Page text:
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Wasted costs question - II

19 October 2017

[Note: Refer to the original article and the subsequent comments made in Wasted costs question]

Most Offers to Purchase, Agreements of Sale etc. contain a provision that “transfer of the property shall be effected by the seller’s conveyancer at the cost of the purchaser”, or words to that effect.

In terms of our law a person who sells something must deliver it to the purchaser, and if the delivery involves costs, then it is up to the seller to pay such costs in order to effect the delivery. This legal obligation can be shifted to the purchaser by mutual agreement. Accordingly the abovementioned provision that the purchaser shall pay the costs has the effect of shifting the responsibility to pay for the transfer from the seller to the purchaser. Note that this is an agreement only between the seller and purchaser. It is not binding on any third party, e.g. the conveyancer.

A problem sometimes arises when the transaction is cancelled before it is concluded. The usual reason for this is because the seller has cancelled the sale on the grounds that the purchaser is in default, but there could also be a cancellation by mutual consent.

Many purchasers and sellers appear to be under the impression that because the purchaser is paying the costs, the conveyancer is his lawyer. This is not the position at all. As set out in the Agreement of Sale or Offer to Purchase, the conveyancer, whether he is nominated by the seller personally or by the estate agent on the seller's behalf is the seller’s lawyer.

Although fees and disbursements are paid "up front" before registration, before the purchaser is legally liable to pay for the transaction the conveyancer must have completed his mandate i.e. registered the transfer. The purchaser cannot be made to pay the conveyancer's fees unless the mandate is fulfilled.

Where the purchaser has already paid the costs, and or has paid a deposit, and the sale is then cancelled by reason of his default, these costs and deposit are usually forfeited to the seller, and the conveyancer will take his fees out of his money which now belongs to the seller. Just as the estate agent will take his commission out of a deposit before refunding any surplus to the seller.

The main problem arises in cancelled sales where there is no deposit, or where the deposit is less than the agent's commission and the agent retains the whole deposit. To whom must the conveyancer look for payment? As set out above, the purchaser is not liable unless the mandate has been carried out, and the conveyancer is the seller's conveyancer. Unpalatable as it may therefore be to the seller, he is liable to pay his conveyancer a fee for work done to date. There is no reason for anyone to expect the conveyancer to work for nothing!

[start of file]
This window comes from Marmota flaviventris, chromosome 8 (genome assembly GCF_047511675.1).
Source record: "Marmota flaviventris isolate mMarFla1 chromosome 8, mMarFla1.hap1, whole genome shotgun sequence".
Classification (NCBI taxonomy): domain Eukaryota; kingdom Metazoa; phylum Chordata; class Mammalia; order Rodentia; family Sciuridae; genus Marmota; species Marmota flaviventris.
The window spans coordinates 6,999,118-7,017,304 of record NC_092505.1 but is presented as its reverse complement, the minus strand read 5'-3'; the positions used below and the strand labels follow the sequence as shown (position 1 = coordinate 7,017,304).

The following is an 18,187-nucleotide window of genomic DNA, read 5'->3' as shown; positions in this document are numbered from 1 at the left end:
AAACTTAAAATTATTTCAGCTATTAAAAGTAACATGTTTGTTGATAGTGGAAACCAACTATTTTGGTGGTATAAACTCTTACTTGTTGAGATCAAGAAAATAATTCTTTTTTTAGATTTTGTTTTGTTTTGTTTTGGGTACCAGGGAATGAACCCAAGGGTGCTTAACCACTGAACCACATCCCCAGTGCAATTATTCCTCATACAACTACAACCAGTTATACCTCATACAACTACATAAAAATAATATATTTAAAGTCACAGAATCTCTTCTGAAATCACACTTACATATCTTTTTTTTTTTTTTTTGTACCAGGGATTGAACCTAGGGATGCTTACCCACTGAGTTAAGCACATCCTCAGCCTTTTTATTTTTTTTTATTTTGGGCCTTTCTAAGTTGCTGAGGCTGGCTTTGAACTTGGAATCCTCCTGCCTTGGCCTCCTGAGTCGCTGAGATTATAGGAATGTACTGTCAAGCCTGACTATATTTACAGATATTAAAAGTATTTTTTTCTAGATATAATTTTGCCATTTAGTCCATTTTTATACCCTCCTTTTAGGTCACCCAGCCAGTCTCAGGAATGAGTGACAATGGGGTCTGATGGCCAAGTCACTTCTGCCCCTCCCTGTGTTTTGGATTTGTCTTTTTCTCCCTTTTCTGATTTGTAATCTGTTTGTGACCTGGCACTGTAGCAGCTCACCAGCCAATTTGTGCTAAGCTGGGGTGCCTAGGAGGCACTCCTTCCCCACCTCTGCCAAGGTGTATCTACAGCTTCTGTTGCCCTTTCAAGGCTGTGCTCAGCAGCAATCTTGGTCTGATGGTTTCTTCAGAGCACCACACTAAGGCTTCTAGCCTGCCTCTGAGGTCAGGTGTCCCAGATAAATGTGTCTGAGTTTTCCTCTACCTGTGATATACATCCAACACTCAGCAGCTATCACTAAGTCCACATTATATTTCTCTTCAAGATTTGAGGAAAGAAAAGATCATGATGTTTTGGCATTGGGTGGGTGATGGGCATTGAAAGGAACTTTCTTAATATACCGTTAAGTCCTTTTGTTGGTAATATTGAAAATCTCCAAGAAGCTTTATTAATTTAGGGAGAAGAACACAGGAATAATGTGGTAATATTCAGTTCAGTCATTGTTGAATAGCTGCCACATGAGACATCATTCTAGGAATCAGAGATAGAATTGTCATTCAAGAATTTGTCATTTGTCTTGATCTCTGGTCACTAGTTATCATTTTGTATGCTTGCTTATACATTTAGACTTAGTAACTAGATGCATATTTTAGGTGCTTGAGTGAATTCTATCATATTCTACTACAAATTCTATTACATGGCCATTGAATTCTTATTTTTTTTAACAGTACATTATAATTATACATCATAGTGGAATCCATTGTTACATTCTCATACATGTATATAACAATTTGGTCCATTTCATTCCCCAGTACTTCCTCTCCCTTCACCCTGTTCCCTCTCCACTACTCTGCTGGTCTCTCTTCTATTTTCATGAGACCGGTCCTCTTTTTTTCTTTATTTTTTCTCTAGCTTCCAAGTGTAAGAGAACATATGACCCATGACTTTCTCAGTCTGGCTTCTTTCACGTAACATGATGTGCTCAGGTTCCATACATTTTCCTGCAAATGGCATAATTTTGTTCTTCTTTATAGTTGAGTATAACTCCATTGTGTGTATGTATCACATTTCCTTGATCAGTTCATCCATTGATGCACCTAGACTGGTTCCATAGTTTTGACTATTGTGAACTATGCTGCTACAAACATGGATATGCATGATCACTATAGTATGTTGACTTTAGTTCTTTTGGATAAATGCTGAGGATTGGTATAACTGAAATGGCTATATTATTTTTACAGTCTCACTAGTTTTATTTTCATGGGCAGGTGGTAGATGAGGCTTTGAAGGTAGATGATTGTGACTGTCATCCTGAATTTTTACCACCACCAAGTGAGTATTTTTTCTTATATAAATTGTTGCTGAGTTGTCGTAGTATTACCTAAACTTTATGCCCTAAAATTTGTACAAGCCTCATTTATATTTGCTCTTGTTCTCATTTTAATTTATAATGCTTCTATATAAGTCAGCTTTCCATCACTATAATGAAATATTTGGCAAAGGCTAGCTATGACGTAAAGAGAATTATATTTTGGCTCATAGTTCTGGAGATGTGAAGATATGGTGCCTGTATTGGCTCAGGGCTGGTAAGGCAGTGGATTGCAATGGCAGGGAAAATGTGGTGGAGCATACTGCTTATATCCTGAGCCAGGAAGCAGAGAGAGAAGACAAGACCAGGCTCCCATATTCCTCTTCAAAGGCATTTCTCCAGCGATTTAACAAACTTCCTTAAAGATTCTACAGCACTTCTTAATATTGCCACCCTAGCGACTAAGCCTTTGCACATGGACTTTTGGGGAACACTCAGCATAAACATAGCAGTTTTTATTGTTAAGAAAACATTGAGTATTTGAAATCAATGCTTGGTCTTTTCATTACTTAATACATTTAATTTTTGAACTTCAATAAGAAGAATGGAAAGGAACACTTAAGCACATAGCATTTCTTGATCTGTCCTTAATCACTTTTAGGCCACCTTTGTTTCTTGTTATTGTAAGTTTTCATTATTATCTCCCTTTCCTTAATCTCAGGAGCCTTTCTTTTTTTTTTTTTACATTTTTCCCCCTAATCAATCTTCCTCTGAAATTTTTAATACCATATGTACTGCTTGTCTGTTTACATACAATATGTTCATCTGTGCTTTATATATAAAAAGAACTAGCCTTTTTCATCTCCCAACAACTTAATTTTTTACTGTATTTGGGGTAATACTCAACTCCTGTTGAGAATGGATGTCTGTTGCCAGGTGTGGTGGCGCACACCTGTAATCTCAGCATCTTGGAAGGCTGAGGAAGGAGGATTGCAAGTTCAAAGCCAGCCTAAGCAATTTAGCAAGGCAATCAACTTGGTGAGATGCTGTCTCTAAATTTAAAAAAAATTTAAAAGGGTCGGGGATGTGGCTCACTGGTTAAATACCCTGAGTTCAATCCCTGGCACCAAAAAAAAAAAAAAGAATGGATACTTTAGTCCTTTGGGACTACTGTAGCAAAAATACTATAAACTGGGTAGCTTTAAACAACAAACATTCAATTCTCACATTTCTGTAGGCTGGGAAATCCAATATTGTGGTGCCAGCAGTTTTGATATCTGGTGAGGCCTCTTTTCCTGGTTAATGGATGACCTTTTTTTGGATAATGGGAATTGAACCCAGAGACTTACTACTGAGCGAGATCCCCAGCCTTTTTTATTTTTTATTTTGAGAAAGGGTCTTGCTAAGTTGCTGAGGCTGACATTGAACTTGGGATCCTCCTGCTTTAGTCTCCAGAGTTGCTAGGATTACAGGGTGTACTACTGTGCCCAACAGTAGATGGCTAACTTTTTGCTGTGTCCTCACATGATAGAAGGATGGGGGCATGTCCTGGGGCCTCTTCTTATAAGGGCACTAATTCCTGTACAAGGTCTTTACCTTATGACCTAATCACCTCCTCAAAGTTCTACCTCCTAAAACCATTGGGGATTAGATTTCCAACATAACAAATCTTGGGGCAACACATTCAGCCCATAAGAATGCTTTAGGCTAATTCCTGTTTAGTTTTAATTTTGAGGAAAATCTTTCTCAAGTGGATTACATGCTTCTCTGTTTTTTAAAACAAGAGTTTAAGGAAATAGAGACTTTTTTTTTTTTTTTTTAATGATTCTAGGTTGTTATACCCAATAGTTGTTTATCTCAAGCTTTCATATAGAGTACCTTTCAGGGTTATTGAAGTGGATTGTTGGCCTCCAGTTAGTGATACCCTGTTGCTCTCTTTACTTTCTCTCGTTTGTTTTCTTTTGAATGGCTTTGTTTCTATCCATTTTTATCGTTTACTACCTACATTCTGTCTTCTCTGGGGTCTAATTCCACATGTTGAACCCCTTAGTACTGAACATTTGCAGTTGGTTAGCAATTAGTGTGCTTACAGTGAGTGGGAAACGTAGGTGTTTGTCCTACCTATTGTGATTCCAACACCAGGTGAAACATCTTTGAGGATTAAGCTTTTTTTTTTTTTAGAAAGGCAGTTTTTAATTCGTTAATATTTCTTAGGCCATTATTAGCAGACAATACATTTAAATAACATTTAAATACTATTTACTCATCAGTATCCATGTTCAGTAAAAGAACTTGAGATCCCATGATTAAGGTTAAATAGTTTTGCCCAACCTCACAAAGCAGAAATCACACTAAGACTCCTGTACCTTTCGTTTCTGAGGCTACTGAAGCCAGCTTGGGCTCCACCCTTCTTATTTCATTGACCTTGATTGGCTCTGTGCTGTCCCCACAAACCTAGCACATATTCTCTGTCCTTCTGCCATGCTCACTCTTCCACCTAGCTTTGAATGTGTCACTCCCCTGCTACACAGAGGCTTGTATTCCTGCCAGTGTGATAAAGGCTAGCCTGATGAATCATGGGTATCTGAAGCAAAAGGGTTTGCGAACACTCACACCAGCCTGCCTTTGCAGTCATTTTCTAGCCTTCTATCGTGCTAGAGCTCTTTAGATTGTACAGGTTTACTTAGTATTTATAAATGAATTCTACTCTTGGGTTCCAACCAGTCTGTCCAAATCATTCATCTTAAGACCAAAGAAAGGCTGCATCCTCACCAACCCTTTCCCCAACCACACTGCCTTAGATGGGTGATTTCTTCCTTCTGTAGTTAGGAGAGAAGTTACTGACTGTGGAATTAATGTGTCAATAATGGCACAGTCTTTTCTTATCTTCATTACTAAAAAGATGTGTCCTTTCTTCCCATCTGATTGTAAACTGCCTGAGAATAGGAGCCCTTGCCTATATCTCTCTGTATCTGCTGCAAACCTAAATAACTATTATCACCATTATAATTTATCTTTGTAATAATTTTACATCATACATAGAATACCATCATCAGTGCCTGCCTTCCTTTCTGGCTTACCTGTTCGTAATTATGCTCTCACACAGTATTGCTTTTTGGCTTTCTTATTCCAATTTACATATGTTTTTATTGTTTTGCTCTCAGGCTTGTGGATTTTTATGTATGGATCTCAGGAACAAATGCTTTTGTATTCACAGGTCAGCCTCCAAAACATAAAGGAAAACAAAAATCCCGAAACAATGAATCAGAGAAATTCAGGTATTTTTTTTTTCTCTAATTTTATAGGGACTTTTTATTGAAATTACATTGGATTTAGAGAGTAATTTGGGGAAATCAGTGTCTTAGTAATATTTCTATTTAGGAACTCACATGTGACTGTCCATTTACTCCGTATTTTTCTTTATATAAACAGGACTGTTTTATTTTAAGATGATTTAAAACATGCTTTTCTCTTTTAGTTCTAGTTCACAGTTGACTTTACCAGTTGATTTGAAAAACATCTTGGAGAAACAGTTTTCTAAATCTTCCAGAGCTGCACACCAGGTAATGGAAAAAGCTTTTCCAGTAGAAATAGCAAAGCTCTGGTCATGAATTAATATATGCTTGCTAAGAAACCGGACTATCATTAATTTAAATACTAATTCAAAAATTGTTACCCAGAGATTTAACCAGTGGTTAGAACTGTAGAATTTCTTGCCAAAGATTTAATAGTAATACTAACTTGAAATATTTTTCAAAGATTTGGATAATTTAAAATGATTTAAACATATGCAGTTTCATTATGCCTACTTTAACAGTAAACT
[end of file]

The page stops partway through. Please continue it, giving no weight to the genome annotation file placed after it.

The Association of Law Societies has laid down guidelines as to what percentage of the prescribed fee a conveyancer is entitled to charge at various stages of the transaction.

If transfer duty has been paid and the sale is thereafter cancelled the Receiver of Revenue will refund the transfer duty, but municipalities which have been paid rates will almost invariably refuse to make a refund.

Exactly the same principles would apply in a case where a conveyancer is instructed to in attend to the registration of a transfer which does not proceed because a suspensive condition is not fulfilled. He receives instructions acknowledges them, opens a file, and writes to the bondholder and calls for Title Deeds, but thereafter the sale fails because a suspensive condition is not fulfilled. The conveyancer would be entitled it look to the seller for payment of his costs to date. In actual fact most conveyancers would simply close their file and not charge any fee, but if one looks at it logically they have done work and are entitled to be paid. The counter argument that the conveyancer should not have done any work or opened a file until he was informed that a bond has been granted does not hold good if one considers that the unfortunate conveyancer, had the sale not lapsed, would be blamed for causing delays, “because he didn't get or with it as soon as he was instructed, but waited until a bond had been granted!”

A conscientious conveyancer will have called for the Title Deeds and obtained copies of the purchaser's and seller's identity documents etc. prior to the granting of the bond, so that as soon as the bond is granted he is in a position to draw the transfer documents. Had he actually drawn the transfer documents etc. before the bond was granted then it would probably be held that he was not entitled to be paid for this aspect of the work because he had done too much work too soon.

All of the above is based on the assumption that the sale was cancelled by reason of the purchaser's default.

What would the position be if the purchaser cancelled the sale because of the seller's default or breach of warranty by the seller? Under these circumstances there could be to doubt that the costs and any deposit paid by the purchaser would have to be refunded to him in full and that the conveyancer would have to look to his client the seller for payment.

In many cases the seller is as much a stranger to the conveyancer as is the purchaser, because the conveyancer was nominated by the estate agent. This does not alter the position. The estate agent is the agent of the seller and has accordingly nominated or appointed the conveyancer on the seller's behalf. The relationship between the seller and the conveyancer in these circumstances is exactly the same is it would have been if the seller had personally chosen the conveyancer.

Barry Jacoby
Tonkin Clacey

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